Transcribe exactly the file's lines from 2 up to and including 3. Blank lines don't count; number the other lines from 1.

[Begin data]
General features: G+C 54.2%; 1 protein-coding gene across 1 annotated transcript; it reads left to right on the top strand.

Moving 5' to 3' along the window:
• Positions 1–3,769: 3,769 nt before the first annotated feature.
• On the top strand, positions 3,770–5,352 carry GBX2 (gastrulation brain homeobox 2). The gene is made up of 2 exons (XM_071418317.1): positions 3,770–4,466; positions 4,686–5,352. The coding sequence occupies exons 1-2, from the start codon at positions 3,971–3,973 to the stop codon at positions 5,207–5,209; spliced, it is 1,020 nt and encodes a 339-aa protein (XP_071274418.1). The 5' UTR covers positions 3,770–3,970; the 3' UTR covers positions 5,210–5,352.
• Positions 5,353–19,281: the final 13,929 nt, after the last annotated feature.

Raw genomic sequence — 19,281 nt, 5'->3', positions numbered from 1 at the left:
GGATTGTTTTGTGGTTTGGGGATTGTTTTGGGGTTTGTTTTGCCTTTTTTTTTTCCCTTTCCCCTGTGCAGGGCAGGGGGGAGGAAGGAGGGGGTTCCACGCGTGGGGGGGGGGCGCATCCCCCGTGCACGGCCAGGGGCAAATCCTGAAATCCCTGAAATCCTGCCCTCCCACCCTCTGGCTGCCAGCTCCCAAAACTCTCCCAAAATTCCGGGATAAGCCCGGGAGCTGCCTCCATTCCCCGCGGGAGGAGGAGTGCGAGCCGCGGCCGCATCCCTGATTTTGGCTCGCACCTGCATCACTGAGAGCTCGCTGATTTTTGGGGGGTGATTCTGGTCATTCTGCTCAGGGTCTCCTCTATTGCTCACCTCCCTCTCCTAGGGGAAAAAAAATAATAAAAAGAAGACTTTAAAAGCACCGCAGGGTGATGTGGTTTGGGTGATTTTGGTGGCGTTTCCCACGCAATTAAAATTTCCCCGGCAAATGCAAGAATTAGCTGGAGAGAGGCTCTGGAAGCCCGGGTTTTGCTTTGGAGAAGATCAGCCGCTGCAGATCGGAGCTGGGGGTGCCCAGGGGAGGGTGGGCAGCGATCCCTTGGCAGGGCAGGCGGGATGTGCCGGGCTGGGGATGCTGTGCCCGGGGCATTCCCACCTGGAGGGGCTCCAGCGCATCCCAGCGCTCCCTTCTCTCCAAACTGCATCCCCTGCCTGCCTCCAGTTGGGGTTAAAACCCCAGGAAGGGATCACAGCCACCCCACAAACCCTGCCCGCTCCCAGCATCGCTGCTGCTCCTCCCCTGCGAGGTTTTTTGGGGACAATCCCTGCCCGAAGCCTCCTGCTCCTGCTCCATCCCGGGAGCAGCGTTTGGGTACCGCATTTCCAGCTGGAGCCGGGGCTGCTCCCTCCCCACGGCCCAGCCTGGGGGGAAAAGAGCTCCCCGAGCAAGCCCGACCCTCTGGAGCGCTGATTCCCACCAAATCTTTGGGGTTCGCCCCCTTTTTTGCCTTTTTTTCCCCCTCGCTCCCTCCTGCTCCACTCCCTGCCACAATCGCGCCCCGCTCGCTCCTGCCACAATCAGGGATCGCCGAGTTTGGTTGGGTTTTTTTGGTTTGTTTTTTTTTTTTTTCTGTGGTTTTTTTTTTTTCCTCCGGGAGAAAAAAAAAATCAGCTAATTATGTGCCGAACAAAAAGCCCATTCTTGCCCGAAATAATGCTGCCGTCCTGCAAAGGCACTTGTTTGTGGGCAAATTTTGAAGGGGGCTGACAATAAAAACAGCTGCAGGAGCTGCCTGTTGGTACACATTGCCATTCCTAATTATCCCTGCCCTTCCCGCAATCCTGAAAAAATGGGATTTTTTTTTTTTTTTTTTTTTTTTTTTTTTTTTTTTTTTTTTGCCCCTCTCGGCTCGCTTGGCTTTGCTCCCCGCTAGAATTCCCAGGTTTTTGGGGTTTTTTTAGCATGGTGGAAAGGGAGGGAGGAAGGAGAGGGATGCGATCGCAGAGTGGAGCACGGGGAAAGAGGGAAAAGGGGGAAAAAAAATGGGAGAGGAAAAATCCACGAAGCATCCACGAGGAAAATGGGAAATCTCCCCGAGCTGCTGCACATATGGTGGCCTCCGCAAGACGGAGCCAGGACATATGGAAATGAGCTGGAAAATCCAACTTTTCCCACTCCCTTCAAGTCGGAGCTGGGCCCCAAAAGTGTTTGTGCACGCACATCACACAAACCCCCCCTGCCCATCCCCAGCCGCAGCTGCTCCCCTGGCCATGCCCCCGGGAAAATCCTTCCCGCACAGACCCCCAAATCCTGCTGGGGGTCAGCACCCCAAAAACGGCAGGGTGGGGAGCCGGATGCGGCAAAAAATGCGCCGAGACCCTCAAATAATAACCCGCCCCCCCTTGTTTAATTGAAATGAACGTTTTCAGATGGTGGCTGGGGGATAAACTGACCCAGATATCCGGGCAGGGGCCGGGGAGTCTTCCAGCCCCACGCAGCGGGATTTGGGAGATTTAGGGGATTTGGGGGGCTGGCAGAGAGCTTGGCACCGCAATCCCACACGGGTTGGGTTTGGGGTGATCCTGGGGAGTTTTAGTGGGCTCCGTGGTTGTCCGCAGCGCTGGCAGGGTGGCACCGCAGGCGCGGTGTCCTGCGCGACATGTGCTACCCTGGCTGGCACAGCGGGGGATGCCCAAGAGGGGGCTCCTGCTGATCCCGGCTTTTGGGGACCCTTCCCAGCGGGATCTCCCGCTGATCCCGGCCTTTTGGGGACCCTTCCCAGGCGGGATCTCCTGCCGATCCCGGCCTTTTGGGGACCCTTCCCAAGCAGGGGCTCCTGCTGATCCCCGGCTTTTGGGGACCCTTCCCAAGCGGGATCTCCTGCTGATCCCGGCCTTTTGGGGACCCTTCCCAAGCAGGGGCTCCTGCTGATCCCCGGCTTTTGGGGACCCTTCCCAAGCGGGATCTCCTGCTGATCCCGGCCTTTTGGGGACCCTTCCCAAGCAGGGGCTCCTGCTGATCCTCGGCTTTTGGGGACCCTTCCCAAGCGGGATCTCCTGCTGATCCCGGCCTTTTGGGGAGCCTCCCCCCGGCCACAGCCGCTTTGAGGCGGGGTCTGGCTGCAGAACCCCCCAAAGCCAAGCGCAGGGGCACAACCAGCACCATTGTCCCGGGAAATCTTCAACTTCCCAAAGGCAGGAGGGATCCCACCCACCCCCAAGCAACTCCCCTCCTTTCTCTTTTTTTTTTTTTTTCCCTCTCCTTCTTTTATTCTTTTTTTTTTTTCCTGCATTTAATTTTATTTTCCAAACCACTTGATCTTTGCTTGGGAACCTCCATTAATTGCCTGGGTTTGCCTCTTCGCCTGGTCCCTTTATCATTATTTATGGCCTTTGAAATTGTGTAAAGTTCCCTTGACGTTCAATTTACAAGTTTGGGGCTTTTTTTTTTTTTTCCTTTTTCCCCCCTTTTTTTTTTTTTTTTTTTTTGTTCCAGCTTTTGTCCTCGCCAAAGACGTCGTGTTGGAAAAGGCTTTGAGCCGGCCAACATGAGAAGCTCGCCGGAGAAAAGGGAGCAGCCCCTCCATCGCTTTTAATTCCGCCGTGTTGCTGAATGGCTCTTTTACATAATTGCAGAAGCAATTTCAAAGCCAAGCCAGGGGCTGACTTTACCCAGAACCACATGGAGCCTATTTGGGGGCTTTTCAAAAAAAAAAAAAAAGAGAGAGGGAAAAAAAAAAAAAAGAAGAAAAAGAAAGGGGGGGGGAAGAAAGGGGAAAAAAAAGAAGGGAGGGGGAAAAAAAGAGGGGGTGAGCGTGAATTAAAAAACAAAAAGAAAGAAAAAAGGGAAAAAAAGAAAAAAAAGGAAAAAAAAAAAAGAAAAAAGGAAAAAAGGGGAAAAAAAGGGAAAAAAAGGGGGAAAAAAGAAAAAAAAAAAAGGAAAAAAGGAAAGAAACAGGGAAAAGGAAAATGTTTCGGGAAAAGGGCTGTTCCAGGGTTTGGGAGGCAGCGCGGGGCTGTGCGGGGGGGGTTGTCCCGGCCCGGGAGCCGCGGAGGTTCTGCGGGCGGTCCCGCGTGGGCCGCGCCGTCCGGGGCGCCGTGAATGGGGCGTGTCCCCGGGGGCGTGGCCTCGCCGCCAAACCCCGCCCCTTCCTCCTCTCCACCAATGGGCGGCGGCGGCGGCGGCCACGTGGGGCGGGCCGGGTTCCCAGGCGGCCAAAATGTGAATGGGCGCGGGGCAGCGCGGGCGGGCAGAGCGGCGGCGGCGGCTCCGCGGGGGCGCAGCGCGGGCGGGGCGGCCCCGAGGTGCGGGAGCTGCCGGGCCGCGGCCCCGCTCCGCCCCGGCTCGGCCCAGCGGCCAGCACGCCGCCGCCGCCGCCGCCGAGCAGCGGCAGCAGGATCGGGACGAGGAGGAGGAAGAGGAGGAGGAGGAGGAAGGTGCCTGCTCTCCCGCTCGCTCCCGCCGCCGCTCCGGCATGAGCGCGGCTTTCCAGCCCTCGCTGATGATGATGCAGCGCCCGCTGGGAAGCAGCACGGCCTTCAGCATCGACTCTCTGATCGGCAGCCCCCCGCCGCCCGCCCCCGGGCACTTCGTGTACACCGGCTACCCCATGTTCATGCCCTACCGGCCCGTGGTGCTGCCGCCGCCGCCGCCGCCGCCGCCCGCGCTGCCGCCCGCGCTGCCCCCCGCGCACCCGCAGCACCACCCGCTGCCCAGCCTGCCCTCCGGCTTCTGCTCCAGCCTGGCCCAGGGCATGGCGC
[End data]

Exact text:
Moving 5' to 3' along the window:
• Positions 1–3,769: 3,769 nt before the first annotated feature.